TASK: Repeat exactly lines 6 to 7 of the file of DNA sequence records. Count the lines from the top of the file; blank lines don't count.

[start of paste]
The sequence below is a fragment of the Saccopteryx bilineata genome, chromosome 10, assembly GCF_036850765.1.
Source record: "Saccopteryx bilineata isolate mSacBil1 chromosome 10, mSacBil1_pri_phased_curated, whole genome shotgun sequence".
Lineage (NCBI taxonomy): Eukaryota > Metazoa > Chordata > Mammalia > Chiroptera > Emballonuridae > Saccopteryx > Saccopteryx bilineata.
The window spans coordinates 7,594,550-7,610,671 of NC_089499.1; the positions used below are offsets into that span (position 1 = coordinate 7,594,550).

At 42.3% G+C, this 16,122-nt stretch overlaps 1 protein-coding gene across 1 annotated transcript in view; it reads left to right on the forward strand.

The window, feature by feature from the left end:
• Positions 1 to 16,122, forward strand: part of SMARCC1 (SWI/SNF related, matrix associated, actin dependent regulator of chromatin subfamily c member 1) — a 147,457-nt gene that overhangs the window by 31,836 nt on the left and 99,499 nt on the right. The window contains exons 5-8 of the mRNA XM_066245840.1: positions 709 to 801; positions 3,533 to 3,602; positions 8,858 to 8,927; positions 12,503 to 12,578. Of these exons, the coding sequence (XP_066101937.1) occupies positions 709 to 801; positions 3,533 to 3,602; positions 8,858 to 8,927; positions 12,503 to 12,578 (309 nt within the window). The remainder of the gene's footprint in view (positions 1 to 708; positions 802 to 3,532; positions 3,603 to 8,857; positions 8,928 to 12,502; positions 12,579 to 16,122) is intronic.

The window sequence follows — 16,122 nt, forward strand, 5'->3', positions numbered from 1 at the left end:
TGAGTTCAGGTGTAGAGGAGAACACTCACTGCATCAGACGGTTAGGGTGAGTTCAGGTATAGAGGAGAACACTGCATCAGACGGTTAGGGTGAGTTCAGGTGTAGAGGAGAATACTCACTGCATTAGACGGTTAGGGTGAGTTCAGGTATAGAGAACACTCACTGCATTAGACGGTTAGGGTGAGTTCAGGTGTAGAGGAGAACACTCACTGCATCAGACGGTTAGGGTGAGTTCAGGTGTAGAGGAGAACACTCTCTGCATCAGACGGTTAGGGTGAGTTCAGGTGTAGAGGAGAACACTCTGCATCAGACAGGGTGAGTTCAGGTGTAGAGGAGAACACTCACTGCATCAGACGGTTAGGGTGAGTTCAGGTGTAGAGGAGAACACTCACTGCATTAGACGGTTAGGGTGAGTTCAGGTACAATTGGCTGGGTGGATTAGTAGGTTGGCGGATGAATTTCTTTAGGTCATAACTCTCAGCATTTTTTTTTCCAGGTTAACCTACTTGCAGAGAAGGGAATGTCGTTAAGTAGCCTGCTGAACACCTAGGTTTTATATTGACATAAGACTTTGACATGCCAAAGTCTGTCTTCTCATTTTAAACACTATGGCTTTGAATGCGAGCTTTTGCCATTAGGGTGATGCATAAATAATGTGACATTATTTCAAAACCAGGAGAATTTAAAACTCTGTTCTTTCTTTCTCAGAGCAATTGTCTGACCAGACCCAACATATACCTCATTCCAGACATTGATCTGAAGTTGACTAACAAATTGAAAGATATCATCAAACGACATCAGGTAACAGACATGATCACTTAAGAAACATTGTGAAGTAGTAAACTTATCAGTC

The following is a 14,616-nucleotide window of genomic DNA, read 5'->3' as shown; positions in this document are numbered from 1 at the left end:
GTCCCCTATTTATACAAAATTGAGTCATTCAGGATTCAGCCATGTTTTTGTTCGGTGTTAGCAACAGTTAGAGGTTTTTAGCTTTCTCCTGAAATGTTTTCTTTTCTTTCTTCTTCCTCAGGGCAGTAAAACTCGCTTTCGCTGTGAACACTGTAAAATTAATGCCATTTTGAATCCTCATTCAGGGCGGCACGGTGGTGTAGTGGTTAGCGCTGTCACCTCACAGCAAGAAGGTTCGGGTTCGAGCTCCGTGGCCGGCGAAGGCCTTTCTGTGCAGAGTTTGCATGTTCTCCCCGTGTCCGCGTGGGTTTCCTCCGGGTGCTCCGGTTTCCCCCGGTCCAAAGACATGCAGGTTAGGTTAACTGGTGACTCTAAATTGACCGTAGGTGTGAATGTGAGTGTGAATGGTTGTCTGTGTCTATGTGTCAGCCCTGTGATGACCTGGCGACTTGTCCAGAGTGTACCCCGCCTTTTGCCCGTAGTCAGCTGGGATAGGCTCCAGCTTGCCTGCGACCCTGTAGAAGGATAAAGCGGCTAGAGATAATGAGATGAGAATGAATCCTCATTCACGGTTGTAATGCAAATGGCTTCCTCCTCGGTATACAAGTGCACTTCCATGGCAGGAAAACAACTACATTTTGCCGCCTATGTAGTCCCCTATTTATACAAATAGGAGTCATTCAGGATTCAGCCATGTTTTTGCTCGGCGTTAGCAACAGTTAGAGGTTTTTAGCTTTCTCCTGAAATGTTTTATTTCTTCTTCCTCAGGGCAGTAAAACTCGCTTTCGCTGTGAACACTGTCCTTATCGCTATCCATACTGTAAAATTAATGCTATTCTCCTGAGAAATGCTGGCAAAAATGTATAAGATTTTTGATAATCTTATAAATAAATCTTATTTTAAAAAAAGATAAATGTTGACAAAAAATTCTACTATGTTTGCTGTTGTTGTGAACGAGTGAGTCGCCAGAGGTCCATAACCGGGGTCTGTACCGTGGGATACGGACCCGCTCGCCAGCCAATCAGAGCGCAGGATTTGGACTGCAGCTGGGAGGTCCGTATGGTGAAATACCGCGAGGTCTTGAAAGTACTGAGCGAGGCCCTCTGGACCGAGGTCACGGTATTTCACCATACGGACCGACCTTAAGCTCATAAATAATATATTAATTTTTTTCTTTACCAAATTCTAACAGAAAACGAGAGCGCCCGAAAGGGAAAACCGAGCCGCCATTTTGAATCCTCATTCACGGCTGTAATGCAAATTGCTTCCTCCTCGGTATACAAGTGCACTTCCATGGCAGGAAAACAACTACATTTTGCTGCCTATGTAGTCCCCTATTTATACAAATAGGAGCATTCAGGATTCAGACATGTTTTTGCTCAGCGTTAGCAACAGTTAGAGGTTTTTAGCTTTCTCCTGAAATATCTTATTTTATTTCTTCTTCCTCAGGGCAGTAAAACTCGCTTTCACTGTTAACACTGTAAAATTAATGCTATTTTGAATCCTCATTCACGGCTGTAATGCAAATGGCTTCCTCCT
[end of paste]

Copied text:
The window, feature by feature from the left end:
• Positions 1 to 16,122, forward strand: part of SMARCC1 (SWI/SNF related, matrix associated, actin dependent regulator of chromatin subfamily c member 1) — a 147,457-nt gene that overhangs the window by 31,836 nt on the left and 99,499 nt on the right. The window contains exons 5-8 of the mRNA XM_066245840.1: positions 709 to 801; positions 3,533 to 3,602; positions 8,858 to 8,927; positions 12,503 to 12,578. Of these exons, the coding sequence (XP_066101937.1) occupies positions 709 to 801; positions 3,533 to 3,602; positions 8,858 to 8,927; positions 12,503 to 12,578 (309 nt within the window). The remainder of the gene's footprint in view (positions 1 to 708; positions 802 to 3,532; positions 3,603 to 8,857; positions 8,928 to 12,502; positions 12,579 to 16,122) is intronic.